When Birgitt Boschitch launched into her sixty second pitch at the 2018 Allegheny Cleantech University Prize Collegiate Competition sponsored by the U.S. Department of Energy, her opening grabbed the audience’s attention. “Poop is a serious problem,” she said. “And it’s an especially big problem when it comes to water conservation, energy, and health.”
She explained that traditional toilets use an unnecessary amount of clean water, a scarce resource in many global communities. Importantly, her team had a solution. Boschitsch, Jing Wang, Nan Sun, doctoral students in mechanical engineering, and Tak-Sing Wong, the Wormley Family Early Career professor and assistant professor of mechanical engineering developed a liquid-entrenched smooth surface (LESS) coating. LESS is a spray-able, anti-fouling coating that can be applied to toilet and sanitation facilities to significantly decrease the volume of water needed to flush a toilet.
LESS was developed by Jing Wang and has had a number of promising early successes. In 2017 the team won the Materials Research Society iMatSci Innovators award . Then, they were selected as a national I-Corps team by the National Science Foundation. After being accepted into the program and doing customer discovery, they realized their technology could increase productivity for custodial service providers and decided to try to develop their product. It turns out Penn State was a perfect place to do that.
“We actually had a conversation with Erik Cagle from the (Penn State) Office of the Physical Plant. We asked him about our coating and if it would be useful to him,” Birgitt explained. “He gave an interesting example that we’d never thought of and it gave us great insight into how small things can scale at a large institution like Penn State that is responsible for 5,400 toilets.”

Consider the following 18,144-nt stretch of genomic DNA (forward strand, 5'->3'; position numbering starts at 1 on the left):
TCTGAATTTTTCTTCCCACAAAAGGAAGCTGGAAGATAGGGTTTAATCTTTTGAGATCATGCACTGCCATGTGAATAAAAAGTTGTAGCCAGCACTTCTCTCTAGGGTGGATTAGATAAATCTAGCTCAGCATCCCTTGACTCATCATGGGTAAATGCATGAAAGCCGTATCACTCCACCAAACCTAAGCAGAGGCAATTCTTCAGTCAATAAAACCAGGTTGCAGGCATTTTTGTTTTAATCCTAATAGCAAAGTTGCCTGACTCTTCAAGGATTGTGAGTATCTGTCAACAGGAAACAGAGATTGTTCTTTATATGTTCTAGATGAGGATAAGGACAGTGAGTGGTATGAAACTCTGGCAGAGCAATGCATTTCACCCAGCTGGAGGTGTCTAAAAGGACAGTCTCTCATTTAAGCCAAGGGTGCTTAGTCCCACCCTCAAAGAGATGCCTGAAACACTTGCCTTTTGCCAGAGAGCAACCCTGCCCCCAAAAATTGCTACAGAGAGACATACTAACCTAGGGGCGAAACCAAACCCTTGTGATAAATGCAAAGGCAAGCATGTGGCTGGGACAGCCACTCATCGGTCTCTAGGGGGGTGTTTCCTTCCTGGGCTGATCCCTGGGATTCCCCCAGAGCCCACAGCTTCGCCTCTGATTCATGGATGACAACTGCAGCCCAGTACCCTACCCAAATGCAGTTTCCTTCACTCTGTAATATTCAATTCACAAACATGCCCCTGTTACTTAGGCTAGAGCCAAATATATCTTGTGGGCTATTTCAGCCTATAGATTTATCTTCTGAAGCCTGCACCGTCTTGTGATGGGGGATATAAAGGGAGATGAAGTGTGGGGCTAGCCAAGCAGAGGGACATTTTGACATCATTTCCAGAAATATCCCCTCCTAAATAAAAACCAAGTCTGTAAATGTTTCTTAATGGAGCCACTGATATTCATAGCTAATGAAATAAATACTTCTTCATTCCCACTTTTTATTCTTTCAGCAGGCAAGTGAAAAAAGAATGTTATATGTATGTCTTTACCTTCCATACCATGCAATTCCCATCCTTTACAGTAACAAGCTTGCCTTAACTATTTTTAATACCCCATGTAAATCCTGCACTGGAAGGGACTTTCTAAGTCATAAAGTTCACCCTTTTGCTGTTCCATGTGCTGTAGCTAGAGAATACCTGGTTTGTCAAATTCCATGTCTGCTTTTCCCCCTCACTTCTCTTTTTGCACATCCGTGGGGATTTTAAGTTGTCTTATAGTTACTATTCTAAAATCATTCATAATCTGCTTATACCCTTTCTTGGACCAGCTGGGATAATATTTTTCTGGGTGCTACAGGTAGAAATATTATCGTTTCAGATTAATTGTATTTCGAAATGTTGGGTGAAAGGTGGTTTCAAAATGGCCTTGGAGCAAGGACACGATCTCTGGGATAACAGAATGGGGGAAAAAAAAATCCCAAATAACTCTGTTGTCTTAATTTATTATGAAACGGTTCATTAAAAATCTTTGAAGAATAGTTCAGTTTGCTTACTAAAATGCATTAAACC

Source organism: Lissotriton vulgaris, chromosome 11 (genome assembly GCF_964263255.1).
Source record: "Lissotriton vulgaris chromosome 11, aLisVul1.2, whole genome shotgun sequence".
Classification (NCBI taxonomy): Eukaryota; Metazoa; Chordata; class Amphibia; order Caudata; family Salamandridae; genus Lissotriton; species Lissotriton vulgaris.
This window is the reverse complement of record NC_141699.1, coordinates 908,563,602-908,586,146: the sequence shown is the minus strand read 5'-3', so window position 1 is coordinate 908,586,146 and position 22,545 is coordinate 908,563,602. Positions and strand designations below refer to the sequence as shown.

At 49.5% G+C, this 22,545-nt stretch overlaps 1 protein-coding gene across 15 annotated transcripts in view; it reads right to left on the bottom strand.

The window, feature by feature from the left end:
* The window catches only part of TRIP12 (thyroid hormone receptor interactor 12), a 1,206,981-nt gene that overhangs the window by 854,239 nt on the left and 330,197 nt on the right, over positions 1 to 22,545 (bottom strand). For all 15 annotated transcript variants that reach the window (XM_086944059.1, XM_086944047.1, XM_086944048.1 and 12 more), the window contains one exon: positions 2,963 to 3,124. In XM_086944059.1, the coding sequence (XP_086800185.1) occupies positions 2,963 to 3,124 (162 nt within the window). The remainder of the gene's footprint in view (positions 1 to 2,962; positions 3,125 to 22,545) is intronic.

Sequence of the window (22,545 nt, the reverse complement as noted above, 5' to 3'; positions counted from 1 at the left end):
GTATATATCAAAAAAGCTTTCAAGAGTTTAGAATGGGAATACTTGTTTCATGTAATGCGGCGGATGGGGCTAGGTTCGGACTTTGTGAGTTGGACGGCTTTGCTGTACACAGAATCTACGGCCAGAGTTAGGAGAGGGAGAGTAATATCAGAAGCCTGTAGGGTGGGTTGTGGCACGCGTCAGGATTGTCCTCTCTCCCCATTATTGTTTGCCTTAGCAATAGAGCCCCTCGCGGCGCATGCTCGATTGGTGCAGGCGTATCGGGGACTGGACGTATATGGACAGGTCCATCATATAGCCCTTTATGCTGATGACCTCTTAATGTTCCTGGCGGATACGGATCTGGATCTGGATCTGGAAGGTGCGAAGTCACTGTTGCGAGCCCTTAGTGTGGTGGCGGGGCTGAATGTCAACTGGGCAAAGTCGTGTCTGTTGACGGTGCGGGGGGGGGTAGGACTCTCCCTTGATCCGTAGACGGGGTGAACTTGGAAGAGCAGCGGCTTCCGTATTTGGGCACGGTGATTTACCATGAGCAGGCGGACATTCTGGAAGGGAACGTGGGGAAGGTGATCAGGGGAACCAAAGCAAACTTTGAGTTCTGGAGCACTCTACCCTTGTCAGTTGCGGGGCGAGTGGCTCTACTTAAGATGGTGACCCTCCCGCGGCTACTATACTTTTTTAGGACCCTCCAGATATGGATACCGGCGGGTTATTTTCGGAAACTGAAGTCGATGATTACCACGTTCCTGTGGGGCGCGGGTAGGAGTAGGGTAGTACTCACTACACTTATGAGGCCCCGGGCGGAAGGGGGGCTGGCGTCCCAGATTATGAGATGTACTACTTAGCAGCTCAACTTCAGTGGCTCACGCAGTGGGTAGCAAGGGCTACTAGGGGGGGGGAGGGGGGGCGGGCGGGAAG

The NSF I-Corps program provided the team a dedicated industry mentor to provide business expertise, advice on pitch development and funding strategies, and help grow a network of contacts.
“What was really valuable was working with Tim Hurley from the Office of Technology Management. He was our industry mentor for the I-Corps program, and I think he really helped turn us engineers into people with more of a business mindset,” Birgitt say. “I think it was really valuable, not just participating in I-Corps and having the teachers and mentors, but working with Tim on a regular basis. Having a relationship with someone we could ping questions too was very valuable. We still send him questions.”
Hurley made it clear the appreciation went both ways when he said, “It’s been great working with Tak Sing (Dr. Wong) and his group on the commercial development of the WasteLESS technology. Watching the group take on challenges outside of the comfort zone in the lab and embrace the customer discovery process has been a rewarding and valuable experience for me.”
With their National NSF I-Corps team designation, the research team started exploring other Penn State resources that could help them accelerate their technology. They quickly identified the TechCelerator program offered by Ben Franklin Technology Partners as the next step on their path.
“Working with Bob Dornich and our mentor in the TechCelerator, Jerry Hudson, has been great. They’ve connected us with the people we need to be connected to,” Birgitt says. “We got connected with Tom Sharbaugh from Penn State Law Entrepreneur Assistance Clinic at Happy Valley LaunchBox.” The clinic provides advice on company structure, equity agreements and other important startup decisions.
“It’s been neat to compare and contrast our experience in the I-Corps program to the TechCelerator,” Birgitt said. “I-Corps got us into the customer discovery mindset, but TechCelerator has been really helpful in covering all the bases. I-Corps was more focused on value proposition, while TechCelerator has been broad in scope in ways that we need. We’re super happy and impressed with how the TechCelerator and the people in it are so connected and willing to help us in all the ways we need.”
The support system worked; the team won the grand prize of $50,000 to commercially develop their product.
With the competition winnings the team intends to start a company and begin product testing. They still have a ways to go, but they feel confident they’re in the right place.